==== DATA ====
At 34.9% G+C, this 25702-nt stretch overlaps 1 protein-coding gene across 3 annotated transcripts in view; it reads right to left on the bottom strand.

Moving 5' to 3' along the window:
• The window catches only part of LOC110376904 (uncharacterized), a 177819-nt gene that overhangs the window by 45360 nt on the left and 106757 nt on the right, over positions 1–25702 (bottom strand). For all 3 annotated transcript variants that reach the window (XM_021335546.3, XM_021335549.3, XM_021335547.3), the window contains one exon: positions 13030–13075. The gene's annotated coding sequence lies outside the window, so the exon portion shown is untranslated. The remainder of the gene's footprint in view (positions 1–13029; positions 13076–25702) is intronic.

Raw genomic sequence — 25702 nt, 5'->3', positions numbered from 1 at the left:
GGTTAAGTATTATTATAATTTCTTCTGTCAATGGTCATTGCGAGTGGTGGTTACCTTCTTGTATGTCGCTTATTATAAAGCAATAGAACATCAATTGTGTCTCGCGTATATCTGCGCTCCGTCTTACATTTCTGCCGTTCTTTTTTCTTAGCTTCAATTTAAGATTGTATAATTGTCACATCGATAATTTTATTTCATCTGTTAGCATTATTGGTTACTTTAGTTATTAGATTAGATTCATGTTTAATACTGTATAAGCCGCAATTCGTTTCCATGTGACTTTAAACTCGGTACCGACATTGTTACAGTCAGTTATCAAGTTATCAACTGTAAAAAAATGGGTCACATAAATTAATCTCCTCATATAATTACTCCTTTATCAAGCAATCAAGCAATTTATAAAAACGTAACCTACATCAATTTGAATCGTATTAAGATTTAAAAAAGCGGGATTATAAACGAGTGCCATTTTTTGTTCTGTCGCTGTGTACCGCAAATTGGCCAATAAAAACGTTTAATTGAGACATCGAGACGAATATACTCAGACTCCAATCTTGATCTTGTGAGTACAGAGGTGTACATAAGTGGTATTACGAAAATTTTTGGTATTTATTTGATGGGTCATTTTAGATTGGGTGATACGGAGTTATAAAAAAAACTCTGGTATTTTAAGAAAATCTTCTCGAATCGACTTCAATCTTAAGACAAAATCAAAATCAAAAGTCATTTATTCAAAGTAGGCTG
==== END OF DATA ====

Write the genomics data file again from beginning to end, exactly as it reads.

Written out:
At 34.9% G+C, this 25702-nt stretch overlaps 1 protein-coding gene across 3 annotated transcripts in view; it reads right to left on the bottom strand.

Moving 5' to 3' along the window:
• The window catches only part of LOC110376904 (uncharacterized), a 177819-nt gene that overhangs the window by 45360 nt on the left and 106757 nt on the right, over positions 1–25702 (bottom strand). For all 3 annotated transcript variants that reach the window (XM_021335546.3, XM_021335549.3, XM_021335547.3), the window contains one exon: positions 13030–13075. The gene's annotated coding sequence lies outside the window, so the exon portion shown is untranslated. The remainder of the gene's footprint in view (positions 1–13029; positions 13076–25702) is intronic.

Raw genomic sequence — 25702 nt, 5'->3', positions numbered from 1 at the left:
GGTTAAGTATTATTATAATTTCTTCTGTCAATGGTCATTGCGAGTGGTGGTTACCTTCTTGTATGTCGCTTATTATAAAGCAATAGAACATCAATTGTGTCTCGCGTATATCTGCGCTCCGTCTTACATTTCTGCCGTTCTTTTTTCTTAGCTTCAATTTAAGATTGTATAATTGTCACATCGATAATTTTATTTCATCTGTTAGCATTATTGGTTACTTTAGTTATTAGATTAGATTCATGTTTAATACTGTATAAGCCGCAATTCGTTTCCATGTGACTTTAAACTCGGTACCGACATTGTTACAGTCAGTTATCAAGTTATCAACTGTAAAAAAATGGGTCACATAAATTAATCTCCTCATATAATTACTCCTTTATCAAGCAATCAAGCAATTTATAAAAACGTAACCTACATCAATTTGAATCGTATTAAGATTTAAAAAAGCGGGATTATAAACGAGTGCCATTTTTTGTTCTGTCGCTGTGTACCGCAAATTGGCCAATAAAAACGTTTAATTGAGACATCGAGACGAATATACTCAGACTCCAATCTTGATCTTGTGAGTACAGAGGTGTACATAAGTGGTATTACGAAAATTTTTGGTATTTATTTGATGGGTCATTTTAGATTGGGTGATACGGAGTTATAAAAAAAACTCTGGTATTTTAAGAAAATCTTCTCGAATCGACTTCAATCTTAAGACAAAATCAAAATCAAAAGTCATTTATTCAAAGTAGGCTG